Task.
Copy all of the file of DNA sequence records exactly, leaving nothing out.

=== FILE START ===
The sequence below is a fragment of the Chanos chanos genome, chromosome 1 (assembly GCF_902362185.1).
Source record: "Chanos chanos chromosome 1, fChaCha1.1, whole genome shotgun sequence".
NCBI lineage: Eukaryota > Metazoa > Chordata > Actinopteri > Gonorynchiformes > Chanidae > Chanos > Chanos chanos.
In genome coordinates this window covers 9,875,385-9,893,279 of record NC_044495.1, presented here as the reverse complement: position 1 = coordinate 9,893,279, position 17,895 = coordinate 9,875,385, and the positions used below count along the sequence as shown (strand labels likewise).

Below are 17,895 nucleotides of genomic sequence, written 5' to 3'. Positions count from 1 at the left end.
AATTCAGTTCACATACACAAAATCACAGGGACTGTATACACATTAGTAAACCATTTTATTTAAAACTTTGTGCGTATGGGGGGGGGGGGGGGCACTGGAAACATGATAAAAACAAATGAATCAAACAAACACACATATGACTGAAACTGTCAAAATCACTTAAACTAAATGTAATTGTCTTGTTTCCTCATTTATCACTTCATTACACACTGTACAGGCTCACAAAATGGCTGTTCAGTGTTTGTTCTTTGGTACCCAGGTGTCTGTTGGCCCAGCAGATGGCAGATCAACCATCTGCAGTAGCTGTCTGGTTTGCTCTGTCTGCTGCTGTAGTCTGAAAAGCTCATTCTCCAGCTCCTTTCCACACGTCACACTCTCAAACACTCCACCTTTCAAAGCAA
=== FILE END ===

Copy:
The sequence below is a fragment of the Chanos chanos genome, chromosome 1 (assembly GCF_902362185.1).
Source record: "Chanos chanos chromosome 1, fChaCha1.1, whole genome shotgun sequence".
NCBI lineage: Eukaryota > Metazoa > Chordata > Actinopteri > Gonorynchiformes > Chanidae > Chanos > Chanos chanos.
In genome coordinates this window covers 9,875,385-9,893,279 of record NC_044495.1, presented here as the reverse complement: position 1 = coordinate 9,893,279, position 17,895 = coordinate 9,875,385, and the positions used below count along the sequence as shown (strand labels likewise).

Below are 17,895 nucleotides of genomic sequence, written 5' to 3'. Positions count from 1 at the left end.
AATTCAGTTCACATACACAAAATCACAGGGACTGTATACACATTAGTAAACCATTTTATTTAAAACTTTGTGCGTATGGGGGGGGGGGGGGGCACTGGAAACATGATAAAAACAAATGAATCAAACAAACACACATATGACTGAAACTGTCAAAATCACTTAAACTAAATGTAATTGTCTTGTTTCCTCATTTATCACTTCATTACACACTGTACAGGCTCACAAAATGGCTGTTCAGTGTTTGTTCTTTGGTACCCAGGTGTCTGTTGGCCCAGCAGATGGCAGATCAACCATCTGCAGTAGCTGTCTGGTTTGCTCTGTCTGCTGCTGTAGTCTGAAAAGCTCATTCTCCAGCTCCTTTCCACACGTCACACTCTCAAACACTCCACCTTTCAAAGCAA